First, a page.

It was now ten minutes past five in the morning. Their work complete, they had hiked back to their Volvo, which they had hidden in the woods about a half-mile from the new housing development.
Bob and his team loaded their equipment and empty containers into the station wagon and quickly climbed in. He was always careful to never leave anything behind that might lead either the police, or the inevitable insurance investigators, back to Green Action.
As the dusty brown Volvo made its way down the mountain roads toward Denver, Bob rolled down the window to take in the fresh mountain air. He took a deep breath. This was what they were fighting for—that future generations would be able to come here and take in the full beauty of this majestic countryside.
Sunrise was scheduled for about five-forty that morning, so he had set the timers to go off at five-thirty on the dot, while the construction site would still be empty. The first construction workers usually didn’t begin arriving until after six.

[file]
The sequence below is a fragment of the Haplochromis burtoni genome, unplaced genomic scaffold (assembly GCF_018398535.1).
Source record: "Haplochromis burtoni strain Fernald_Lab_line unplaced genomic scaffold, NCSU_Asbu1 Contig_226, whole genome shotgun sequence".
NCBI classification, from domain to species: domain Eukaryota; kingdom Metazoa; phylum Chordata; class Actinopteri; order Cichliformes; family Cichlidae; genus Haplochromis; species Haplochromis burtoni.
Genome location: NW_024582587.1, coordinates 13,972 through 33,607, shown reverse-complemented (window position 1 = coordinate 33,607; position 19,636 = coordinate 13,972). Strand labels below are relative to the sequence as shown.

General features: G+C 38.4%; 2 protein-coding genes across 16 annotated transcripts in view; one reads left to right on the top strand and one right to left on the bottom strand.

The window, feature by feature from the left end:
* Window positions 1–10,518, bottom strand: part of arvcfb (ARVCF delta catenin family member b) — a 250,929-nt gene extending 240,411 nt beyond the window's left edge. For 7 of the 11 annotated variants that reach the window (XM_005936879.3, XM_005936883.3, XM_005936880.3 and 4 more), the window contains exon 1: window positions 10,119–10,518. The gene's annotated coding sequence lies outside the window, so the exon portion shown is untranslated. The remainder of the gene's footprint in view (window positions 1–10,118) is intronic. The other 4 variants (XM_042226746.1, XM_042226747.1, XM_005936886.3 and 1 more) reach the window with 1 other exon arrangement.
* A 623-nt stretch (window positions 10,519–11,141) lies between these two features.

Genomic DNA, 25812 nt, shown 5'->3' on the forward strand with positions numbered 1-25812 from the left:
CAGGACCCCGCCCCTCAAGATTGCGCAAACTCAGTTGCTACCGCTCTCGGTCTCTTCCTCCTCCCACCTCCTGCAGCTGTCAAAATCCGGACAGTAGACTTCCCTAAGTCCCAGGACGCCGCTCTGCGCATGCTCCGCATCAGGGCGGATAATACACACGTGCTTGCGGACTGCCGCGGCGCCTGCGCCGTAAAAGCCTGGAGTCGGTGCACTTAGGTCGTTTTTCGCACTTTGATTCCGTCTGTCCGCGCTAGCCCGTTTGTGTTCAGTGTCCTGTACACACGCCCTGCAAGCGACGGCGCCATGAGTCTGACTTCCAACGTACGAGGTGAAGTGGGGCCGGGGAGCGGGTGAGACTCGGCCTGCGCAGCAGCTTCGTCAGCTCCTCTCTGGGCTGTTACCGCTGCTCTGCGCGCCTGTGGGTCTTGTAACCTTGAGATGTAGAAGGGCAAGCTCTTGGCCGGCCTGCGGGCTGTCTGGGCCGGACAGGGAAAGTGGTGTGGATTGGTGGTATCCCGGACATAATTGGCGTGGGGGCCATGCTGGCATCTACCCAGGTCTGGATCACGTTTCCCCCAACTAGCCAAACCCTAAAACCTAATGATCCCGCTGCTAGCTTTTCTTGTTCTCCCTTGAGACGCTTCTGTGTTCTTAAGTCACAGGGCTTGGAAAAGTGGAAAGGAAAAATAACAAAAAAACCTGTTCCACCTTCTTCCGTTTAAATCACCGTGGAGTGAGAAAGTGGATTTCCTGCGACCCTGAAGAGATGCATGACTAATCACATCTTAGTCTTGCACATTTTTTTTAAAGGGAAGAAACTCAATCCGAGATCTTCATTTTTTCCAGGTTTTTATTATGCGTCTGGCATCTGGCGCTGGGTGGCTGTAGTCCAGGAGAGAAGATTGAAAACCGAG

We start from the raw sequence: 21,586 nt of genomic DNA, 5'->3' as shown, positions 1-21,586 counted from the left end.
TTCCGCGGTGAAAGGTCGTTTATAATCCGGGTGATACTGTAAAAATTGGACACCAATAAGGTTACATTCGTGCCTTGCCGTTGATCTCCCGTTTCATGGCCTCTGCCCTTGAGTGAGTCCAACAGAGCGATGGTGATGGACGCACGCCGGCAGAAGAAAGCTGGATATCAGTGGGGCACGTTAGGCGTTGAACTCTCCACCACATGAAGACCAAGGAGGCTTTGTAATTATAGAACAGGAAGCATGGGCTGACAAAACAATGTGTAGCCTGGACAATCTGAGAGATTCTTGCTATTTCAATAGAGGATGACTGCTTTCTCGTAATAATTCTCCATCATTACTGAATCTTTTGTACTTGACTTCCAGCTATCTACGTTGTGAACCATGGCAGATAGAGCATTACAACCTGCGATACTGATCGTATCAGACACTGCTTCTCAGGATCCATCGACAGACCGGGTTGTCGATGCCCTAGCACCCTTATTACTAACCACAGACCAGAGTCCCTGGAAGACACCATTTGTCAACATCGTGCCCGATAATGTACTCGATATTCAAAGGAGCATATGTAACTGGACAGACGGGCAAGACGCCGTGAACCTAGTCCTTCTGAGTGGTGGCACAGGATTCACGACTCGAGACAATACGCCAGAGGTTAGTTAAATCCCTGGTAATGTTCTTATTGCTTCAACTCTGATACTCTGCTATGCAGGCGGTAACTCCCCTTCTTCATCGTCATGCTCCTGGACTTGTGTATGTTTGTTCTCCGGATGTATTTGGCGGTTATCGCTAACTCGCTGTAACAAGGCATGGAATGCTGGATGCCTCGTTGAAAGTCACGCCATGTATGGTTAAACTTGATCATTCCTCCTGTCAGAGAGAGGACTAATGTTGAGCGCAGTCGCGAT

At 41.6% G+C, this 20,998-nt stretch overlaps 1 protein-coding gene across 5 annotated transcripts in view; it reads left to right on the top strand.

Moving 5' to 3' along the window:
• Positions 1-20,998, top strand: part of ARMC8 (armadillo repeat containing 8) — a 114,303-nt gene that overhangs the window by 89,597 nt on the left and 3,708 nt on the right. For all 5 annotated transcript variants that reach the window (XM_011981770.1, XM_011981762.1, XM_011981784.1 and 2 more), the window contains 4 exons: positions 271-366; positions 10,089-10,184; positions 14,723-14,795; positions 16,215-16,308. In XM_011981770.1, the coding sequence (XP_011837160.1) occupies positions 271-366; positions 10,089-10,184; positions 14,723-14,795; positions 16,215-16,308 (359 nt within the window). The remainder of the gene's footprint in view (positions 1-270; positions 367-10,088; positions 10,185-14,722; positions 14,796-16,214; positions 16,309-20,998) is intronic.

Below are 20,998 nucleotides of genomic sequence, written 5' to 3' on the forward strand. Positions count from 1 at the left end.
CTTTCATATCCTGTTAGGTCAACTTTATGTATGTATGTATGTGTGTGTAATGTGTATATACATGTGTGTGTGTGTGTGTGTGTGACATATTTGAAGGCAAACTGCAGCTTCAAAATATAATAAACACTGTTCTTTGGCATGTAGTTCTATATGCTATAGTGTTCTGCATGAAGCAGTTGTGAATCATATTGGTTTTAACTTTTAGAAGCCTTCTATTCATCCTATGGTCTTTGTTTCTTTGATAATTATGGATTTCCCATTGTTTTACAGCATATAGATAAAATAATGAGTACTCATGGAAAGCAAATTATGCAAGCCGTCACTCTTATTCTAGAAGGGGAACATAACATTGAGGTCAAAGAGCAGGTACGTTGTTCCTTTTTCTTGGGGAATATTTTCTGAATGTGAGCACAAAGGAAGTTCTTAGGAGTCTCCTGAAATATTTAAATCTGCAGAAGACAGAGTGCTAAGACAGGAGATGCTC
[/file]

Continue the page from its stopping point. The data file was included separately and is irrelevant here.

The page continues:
Normally, he liked to time them to go off at least an hour before dawn so he could enjoy the stunning visual contrast of flames dancing in the night sky, but this morning they were running late. He looked at the luminescent dial on his black digital runner’s watch. It was five-twenty-nine and forty seconds.
Meanwhile, Jennifer Cortez was taking some last-minute window measurements in the family room of her soon-to-be home in the Timber Falls subdivision.
She did not feel a thing.
* * * * *
Want to read more? Here's a Sneak Preview of CHAPTER ONE of The Northern Lights
A supertanker is sabotaged sixty miles off the Texas cost, spilling hundreds of thousands of barrels of crude into the Gulf of Mexico. Moments before the explosion, the captain of the ship receives a cryptic text message that simply says, “THE FUTURE IS NOW!”